Self-injury, also known as cutting or self-mutilation, occurs when someone intentionally and repeatedly harms herself/himself. The method most often used is cutting but other common behaviors include burning, punching, and drinking something harmful, like bleach or detergent.
It’s estimated that about two million people in the U.S. injure themselves in some way. The majority are teenagers or young adults with young women outnumbering young men. They are of all races and backgrounds.
Often, people say they hurt themselves to express emotional pain or feelings they can’t put into words. It can be a way to have control over your body when you can’t control anything else in your life. A lot of people who cut themselves also have an eating disorder. Although they usually aren’t trying to kill themselves, sometimes they’re unable to control the injury and die accidentally.
Self-Injury is also termed self-mutilation, self-harm or self-abuse. The behavior is defined as the deliberate, repetitive, impulsive, non-lethal harming of one’s self. Self-injury includes:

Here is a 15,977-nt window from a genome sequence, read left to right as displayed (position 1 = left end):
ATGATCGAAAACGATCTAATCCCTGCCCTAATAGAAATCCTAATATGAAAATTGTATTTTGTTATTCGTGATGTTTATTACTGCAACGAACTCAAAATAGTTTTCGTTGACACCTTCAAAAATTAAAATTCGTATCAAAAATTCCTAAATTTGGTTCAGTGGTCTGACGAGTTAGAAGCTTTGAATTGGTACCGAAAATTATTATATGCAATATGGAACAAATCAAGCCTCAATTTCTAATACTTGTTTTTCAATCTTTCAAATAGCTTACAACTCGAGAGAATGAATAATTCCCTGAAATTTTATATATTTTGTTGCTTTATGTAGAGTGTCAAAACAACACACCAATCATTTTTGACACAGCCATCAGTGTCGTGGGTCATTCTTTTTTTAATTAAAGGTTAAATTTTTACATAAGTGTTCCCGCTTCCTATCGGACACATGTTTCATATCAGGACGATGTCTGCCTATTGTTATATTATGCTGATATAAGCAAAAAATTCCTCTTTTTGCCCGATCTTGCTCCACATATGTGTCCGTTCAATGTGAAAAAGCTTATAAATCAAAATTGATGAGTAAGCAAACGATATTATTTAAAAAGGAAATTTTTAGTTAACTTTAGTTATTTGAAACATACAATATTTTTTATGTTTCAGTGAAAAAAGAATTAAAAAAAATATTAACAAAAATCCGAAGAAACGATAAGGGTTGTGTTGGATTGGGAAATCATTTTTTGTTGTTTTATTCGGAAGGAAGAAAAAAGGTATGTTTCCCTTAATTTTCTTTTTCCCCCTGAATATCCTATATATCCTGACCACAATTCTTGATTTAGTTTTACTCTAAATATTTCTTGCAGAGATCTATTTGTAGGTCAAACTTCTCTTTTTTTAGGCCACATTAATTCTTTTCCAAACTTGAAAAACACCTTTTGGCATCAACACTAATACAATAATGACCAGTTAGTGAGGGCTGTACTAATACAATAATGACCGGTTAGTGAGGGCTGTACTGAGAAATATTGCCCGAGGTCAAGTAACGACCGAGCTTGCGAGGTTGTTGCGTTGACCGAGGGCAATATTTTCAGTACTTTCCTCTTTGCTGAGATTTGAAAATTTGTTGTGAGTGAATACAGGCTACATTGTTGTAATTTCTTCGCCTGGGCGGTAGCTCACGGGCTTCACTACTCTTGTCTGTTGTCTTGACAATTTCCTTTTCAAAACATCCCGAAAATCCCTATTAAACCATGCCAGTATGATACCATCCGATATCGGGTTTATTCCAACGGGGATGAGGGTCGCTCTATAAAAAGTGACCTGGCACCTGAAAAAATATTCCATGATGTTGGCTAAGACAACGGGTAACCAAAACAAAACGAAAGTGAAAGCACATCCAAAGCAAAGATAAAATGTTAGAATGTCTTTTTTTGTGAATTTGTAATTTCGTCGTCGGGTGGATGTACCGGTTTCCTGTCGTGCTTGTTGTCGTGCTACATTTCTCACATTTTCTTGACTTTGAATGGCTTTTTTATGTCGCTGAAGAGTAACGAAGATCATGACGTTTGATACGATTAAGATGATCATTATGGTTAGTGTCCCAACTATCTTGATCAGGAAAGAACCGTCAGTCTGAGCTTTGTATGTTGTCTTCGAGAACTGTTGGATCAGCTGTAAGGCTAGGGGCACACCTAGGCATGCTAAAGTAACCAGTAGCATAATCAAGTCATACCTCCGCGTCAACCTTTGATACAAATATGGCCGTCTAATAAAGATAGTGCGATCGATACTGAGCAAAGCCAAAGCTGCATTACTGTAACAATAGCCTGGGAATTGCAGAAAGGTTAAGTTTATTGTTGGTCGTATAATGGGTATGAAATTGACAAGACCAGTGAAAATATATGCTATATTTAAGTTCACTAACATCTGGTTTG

- Picking scabs or interfering with wound healing
- Punching self or objects
- Ifecting oneself
- Inserting objects in body openings
- Bruising or breaking bones
- Some forms of hair-pulling, as well as other various forms of bodily harm
These behaviors, which pose serious risks, may be symptoms of a mental health problem that can be treated.
The effective treatment of self-injury is most often a combination of medication, cognitive/behavioral therapy, and interpersonal therapy, supplemented by other treatment services as needed. Medication is often useful in the management of depression, anxiety, obsessive-compulsive behaviors, and the racing thoughts that may accompany self-injury. Cognitive/behavioral therapy helps individuals understand and manage their destructive thoughts and behaviors. Contracts, journals, and behavior logs are useful tools for regaining self-control. Interpersonal therapy assists individuals in gaining insight and skills for the development and maintenance of relationships. Services for eating disorders, alcohol/substance abuse, trauma abuse, and family therapy should be readily available and integrated into treatment, depending on individual needs.
In addition to the above, successful courses of treatment are marked by 1) patients who are actively involved in and committed to their treatment, 2) aftercare plans with support for the patient’s new self-management skills and behaviors, and 3) collaboration with referring and other involved professionals.
Written by Karen Conterio and Wendy Lader, Ph.D.
Reproduced with permission from S.A.F.E. Alternatives.
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S.A.F.E. Alternatives website. Accessed June 2003. Internet Explorer:
Sullivan, Dana. “Self-Injury poorly understood problem.” September 5, 2000